Native American Boarding Schools and Their Enduring Legacy
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Revolution Books | 2444 Durant Ave. Berkeley CA 94704
Submitted by the Event Organizer
Revolution Books presents a talk and discussion with Dr. Sarah Whitt, who will be speaking by Zoom.
Watch the program in-person at Revolution Books
In this talk, Dr. Sarah Whitt (Choctaw Nation of Oklahoma) discusses the history of Native American boarding schools and how they have been used as tools of settler colonialism in the United States. From 1879 to 1934, the U.S. pursued a campaign to “assimilate” Indian people by forced confinement and indoctrination, and today, Native people are one of the most policed and surveilled populations in the country. Centering the experiences of Indian people at the Carlisle Indian Industrial School, the U.S.’s most notorious Indian boarding institution, her talk examines a punitive history of racialized discipline—and the relevance of old settler violences for tribal nations today.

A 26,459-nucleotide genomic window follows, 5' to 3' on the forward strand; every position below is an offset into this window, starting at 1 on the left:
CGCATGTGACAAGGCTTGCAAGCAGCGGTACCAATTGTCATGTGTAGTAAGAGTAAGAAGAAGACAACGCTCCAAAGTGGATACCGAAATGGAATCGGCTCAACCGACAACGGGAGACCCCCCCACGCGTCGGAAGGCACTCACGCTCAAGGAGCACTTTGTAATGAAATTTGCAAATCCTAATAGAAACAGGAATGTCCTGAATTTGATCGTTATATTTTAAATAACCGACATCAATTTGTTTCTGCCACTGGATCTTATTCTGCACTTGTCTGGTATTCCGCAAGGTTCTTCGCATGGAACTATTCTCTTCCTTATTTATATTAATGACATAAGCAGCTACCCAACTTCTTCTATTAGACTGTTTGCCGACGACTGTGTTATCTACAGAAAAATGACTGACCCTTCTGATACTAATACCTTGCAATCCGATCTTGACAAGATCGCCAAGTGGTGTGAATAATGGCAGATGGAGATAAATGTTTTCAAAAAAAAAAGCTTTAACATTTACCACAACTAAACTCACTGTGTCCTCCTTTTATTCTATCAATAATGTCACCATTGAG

Dr. Whitt received her PhD from UC Berkeley. She is currently an Assistant Professor at UC Irvine where she researches, writes, and teaches about Indigenous experiences in settler institutions. Her personal and professional work contributes to the decolonization of the master historical narrative about Indigenous peoples on Turtle Island.